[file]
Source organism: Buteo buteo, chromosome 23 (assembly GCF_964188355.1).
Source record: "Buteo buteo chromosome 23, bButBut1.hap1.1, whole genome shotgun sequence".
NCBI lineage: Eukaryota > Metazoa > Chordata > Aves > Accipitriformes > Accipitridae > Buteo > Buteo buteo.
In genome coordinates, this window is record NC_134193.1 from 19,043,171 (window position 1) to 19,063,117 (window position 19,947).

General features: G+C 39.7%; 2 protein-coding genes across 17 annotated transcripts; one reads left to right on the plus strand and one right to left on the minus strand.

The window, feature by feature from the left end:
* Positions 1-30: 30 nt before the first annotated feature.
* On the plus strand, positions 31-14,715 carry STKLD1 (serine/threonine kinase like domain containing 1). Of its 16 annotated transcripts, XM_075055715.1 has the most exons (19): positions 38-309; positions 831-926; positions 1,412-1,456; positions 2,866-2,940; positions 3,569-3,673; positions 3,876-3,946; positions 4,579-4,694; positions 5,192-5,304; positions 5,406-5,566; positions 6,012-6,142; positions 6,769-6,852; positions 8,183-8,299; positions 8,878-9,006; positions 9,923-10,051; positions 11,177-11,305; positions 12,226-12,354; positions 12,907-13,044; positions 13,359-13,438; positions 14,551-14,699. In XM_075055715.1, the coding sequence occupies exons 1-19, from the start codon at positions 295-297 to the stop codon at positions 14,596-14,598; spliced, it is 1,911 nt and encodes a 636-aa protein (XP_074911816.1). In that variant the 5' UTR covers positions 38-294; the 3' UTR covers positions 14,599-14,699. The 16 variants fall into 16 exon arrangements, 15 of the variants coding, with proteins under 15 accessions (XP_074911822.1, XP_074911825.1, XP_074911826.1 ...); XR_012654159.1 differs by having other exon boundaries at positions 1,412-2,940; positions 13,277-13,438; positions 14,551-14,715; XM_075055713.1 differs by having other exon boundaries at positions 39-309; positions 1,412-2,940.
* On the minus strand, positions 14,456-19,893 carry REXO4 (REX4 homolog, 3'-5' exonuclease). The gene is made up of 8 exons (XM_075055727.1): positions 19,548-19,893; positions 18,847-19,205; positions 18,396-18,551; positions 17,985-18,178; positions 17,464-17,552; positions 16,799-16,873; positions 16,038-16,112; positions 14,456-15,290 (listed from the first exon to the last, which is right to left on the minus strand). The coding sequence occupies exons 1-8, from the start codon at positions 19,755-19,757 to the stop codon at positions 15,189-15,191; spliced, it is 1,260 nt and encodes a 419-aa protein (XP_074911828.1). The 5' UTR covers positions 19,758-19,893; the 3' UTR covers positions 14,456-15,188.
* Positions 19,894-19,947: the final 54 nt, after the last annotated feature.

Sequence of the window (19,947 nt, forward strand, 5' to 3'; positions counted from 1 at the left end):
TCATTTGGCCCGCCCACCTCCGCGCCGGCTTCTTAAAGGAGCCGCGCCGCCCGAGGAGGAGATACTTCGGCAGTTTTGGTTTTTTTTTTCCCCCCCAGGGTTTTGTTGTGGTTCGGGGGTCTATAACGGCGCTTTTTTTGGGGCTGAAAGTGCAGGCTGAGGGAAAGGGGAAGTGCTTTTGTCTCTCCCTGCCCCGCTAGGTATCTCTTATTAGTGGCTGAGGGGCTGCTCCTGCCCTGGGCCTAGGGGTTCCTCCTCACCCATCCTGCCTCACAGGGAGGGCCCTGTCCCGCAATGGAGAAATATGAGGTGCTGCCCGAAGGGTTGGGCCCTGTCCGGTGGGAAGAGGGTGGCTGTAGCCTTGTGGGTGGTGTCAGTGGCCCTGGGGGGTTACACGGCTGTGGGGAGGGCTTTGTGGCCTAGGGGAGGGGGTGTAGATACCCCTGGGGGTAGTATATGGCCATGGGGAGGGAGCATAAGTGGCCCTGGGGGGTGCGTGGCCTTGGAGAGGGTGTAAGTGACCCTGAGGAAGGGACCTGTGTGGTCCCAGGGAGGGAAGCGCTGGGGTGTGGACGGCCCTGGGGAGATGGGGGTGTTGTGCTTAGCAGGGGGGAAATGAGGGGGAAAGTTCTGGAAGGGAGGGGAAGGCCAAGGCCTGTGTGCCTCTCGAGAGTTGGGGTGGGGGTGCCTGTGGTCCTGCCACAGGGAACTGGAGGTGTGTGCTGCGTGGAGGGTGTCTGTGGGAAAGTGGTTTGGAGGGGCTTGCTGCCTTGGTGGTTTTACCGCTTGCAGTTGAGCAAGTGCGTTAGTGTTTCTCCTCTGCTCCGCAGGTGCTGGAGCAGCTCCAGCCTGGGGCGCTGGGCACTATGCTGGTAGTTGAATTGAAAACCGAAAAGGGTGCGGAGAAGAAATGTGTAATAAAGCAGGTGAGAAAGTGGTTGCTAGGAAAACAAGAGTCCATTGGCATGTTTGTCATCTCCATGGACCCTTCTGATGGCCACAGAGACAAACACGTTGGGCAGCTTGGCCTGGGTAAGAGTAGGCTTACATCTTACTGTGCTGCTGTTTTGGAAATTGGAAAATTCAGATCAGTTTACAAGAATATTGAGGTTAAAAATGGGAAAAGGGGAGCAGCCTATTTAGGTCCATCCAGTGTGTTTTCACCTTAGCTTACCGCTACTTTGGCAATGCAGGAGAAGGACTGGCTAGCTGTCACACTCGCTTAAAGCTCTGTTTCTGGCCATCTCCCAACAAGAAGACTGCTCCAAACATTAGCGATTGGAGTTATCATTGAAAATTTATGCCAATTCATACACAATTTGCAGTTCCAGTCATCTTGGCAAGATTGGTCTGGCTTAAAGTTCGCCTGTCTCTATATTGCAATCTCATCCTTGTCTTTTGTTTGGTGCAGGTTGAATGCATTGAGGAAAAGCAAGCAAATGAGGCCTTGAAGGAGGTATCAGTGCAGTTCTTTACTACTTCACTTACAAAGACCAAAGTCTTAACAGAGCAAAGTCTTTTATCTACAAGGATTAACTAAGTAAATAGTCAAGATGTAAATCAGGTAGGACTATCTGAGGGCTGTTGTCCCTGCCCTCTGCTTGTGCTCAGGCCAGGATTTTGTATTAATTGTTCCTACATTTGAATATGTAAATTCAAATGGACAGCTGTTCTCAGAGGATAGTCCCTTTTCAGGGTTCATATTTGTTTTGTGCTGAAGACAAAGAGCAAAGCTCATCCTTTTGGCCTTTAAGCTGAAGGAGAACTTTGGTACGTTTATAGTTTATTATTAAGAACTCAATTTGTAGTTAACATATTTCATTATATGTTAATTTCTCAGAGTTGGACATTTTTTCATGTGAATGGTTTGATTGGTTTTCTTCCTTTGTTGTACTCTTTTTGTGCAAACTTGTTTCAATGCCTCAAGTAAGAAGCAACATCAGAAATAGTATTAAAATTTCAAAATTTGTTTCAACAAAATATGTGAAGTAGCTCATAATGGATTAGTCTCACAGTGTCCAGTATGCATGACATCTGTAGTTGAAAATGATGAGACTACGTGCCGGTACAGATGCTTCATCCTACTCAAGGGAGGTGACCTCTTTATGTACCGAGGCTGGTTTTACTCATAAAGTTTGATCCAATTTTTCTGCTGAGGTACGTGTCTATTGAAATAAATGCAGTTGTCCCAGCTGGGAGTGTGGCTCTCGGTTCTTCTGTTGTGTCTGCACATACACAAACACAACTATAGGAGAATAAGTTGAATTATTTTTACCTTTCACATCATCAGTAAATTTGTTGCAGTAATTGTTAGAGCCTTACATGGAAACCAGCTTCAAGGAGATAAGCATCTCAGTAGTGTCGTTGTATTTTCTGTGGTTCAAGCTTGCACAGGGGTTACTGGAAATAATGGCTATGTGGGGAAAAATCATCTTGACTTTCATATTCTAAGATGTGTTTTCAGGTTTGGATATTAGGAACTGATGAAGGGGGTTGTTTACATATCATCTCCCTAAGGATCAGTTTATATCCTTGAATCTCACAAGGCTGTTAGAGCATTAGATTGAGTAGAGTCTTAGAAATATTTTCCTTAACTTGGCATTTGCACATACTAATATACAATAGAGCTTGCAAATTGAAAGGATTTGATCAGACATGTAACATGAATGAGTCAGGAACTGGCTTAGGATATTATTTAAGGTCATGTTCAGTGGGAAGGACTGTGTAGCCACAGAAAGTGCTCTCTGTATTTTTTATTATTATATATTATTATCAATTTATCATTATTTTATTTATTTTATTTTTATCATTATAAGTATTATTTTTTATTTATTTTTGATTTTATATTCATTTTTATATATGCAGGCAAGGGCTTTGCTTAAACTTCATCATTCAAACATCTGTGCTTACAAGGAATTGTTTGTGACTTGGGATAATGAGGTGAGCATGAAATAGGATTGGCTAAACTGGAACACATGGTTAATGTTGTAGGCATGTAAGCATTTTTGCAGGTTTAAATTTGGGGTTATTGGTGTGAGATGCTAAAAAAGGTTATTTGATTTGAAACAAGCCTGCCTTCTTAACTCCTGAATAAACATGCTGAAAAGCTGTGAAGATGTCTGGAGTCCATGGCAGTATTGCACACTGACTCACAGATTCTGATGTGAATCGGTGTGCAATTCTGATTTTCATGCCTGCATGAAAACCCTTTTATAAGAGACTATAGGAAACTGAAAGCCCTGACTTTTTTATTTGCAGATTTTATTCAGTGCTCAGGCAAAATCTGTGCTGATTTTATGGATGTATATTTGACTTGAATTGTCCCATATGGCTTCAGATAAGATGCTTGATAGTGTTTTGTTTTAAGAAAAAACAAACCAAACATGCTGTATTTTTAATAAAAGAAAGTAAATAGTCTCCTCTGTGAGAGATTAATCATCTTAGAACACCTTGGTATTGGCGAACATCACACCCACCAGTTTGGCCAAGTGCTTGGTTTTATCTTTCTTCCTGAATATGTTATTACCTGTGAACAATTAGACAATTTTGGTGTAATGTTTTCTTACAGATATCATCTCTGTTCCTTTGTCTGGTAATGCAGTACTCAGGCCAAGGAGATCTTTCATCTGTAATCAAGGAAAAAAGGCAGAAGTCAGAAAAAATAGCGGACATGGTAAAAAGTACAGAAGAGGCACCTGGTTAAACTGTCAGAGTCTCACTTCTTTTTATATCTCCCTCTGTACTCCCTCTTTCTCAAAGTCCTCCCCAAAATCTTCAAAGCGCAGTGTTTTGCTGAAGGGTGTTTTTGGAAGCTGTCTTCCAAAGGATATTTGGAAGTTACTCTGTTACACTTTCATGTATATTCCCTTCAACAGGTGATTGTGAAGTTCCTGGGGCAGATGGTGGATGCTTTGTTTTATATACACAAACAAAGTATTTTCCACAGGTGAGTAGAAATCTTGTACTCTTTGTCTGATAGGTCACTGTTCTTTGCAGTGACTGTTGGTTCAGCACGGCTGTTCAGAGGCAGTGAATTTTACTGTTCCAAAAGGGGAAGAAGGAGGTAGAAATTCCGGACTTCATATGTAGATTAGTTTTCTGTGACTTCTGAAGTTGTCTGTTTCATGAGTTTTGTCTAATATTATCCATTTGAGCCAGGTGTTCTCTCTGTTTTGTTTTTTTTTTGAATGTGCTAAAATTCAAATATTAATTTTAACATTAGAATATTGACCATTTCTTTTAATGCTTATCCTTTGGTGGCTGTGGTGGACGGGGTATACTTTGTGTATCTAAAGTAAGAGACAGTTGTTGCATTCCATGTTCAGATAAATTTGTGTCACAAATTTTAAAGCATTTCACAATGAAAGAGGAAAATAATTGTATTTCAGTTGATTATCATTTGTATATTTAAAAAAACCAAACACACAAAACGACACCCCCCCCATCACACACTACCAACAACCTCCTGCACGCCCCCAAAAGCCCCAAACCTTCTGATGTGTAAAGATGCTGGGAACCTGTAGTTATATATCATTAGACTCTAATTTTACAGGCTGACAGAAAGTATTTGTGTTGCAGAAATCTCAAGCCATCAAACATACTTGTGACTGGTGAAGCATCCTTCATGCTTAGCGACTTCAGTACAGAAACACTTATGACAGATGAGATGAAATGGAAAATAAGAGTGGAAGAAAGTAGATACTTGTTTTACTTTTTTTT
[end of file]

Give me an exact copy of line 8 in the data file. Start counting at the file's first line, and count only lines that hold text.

* On the plus strand, positions 31-14,715 carry STKLD1 (serine/threonine kinase like domain containing 1). Of its 16 annotated transcripts, XM_075055715.1 has the most exons (19): positions 38-309; positions 831-926; positions 1,412-1,456; positions 2,866-2,940; positions 3,569-3,673; positions 3,876-3,946; positions 4,579-4,694; positions 5,192-5,304; positions 5,406-5,566; positions 6,012-6,142; positions 6,769-6,852; positions 8,183-8,299; positions 8,878-9,006; positions 9,923-10,051; positions 11,177-11,305; positions 12,226-12,354; positions 12,907-13,044; positions 13,359-13,438; positions 14,551-14,699. In XM_075055715.1, the coding sequence occupies exons 1-19, from the start codon at positions 295-297 to the stop codon at positions 14,596-14,598; spliced, it is 1,911 nt and encodes a 636-aa protein (XP_074911816.1). In that variant the 5' UTR covers positions 38-294; the 3' UTR covers positions 14,599-14,699. The 16 variants fall into 16 exon arrangements, 15 of the variants coding, with proteins under 15 accessions (XP_074911822.1, XP_074911825.1, XP_074911826.1 ...); XR_012654159.1 differs by having other exon boundaries at positions 1,412-2,940; positions 13,277-13,438; positions 14,551-14,715; XM_075055713.1 differs by having other exon boundaries at positions 39-309; positions 1,412-2,940.